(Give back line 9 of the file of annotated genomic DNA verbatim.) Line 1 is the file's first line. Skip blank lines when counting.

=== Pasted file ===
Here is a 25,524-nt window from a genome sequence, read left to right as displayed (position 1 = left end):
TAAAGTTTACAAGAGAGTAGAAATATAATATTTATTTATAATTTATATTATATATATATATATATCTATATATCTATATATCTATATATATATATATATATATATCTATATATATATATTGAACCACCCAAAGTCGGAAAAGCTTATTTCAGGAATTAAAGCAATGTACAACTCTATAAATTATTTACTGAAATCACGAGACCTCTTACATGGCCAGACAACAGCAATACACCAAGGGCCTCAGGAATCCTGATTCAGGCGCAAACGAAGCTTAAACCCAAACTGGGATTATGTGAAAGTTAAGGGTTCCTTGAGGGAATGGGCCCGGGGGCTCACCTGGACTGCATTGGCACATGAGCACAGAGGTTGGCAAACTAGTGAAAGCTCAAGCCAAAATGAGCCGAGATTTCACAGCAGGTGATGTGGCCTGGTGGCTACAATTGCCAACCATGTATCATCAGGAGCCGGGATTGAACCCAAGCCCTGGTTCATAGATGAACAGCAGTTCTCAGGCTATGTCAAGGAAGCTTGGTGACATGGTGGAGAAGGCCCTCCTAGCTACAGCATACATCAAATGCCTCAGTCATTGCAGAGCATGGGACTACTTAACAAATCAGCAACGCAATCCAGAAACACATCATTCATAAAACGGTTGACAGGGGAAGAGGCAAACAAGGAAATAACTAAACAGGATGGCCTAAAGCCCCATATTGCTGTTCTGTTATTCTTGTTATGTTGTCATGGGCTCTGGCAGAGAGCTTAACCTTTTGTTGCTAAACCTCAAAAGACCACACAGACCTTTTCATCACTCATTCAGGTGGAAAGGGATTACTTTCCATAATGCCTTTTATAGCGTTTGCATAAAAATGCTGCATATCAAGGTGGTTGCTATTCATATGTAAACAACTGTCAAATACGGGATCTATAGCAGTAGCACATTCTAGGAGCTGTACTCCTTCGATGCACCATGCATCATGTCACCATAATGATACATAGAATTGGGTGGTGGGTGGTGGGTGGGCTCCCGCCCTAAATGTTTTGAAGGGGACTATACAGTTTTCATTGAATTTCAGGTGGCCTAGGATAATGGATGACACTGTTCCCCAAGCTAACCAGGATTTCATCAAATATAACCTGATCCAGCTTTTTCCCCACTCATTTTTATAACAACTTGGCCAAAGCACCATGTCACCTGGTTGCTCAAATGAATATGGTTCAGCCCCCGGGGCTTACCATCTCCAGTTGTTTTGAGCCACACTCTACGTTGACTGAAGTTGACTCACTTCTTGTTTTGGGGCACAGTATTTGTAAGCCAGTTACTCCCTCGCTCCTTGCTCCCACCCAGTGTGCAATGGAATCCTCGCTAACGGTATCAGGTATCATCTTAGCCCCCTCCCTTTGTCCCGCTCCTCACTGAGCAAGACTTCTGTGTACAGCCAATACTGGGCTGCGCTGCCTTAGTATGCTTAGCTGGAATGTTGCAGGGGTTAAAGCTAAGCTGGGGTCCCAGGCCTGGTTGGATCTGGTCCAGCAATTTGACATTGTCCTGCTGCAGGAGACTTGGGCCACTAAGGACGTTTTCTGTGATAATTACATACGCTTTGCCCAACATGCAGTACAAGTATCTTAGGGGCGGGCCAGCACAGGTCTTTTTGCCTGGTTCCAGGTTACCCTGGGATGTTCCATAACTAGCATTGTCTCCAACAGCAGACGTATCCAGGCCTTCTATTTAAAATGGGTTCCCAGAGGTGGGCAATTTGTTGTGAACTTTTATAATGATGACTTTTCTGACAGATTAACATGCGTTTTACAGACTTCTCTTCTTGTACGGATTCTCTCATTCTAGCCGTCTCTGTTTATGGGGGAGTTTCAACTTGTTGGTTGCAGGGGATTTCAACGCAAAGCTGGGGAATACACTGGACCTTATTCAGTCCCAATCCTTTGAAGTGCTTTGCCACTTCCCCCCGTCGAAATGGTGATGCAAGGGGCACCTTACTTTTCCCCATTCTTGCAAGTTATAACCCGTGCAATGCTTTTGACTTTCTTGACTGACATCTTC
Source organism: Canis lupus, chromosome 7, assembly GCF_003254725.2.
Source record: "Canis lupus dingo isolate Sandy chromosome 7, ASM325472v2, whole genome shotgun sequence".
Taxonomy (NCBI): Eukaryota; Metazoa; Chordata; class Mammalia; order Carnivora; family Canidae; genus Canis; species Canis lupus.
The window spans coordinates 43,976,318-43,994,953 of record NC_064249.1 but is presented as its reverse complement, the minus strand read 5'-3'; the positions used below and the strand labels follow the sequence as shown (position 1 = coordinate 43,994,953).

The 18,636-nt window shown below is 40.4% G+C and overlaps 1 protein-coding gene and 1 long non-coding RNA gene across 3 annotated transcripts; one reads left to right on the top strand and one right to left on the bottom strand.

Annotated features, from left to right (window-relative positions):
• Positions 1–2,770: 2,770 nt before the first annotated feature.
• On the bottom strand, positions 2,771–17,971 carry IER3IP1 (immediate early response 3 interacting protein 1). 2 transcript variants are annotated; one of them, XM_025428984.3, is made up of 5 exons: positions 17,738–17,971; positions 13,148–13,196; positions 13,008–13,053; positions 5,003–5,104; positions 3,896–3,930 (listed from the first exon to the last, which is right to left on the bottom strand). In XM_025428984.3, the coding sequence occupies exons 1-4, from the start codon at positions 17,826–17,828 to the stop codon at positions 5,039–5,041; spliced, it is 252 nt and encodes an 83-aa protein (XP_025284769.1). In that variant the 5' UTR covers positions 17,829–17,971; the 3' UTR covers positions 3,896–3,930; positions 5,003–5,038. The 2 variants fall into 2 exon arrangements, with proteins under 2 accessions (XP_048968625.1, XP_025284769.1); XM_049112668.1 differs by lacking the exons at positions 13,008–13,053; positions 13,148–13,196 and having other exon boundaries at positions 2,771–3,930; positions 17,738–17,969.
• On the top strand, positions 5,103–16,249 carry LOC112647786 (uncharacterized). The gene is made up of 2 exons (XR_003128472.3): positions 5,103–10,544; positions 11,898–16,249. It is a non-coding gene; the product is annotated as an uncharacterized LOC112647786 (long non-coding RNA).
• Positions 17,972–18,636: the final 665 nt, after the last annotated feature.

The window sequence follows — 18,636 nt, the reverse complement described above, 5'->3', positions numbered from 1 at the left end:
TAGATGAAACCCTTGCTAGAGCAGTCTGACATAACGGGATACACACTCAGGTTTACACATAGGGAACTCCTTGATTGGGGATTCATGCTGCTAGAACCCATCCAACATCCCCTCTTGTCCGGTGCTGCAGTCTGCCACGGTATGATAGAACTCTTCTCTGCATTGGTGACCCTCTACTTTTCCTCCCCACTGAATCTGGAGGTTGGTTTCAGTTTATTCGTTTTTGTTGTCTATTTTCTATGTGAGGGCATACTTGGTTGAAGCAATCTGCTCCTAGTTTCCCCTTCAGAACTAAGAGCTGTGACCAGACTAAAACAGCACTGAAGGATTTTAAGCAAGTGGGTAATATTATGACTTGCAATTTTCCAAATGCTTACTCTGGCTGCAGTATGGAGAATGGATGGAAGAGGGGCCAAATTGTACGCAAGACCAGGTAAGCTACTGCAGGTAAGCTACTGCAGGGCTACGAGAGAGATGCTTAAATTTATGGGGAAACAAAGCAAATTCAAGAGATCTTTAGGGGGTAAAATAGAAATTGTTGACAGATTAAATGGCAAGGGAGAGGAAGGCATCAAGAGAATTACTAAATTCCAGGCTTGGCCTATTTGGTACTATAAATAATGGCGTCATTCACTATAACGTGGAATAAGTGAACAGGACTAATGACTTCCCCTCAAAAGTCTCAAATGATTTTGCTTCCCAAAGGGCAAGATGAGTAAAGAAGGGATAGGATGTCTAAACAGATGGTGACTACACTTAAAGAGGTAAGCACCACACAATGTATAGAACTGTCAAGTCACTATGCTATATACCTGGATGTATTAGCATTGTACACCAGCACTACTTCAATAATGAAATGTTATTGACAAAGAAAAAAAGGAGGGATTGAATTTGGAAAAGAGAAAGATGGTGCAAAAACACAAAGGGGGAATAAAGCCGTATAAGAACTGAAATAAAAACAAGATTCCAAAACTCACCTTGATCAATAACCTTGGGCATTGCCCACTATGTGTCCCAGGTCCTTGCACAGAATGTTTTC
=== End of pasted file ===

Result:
• Positions 1–2,770: 2,770 nt before the first annotated feature.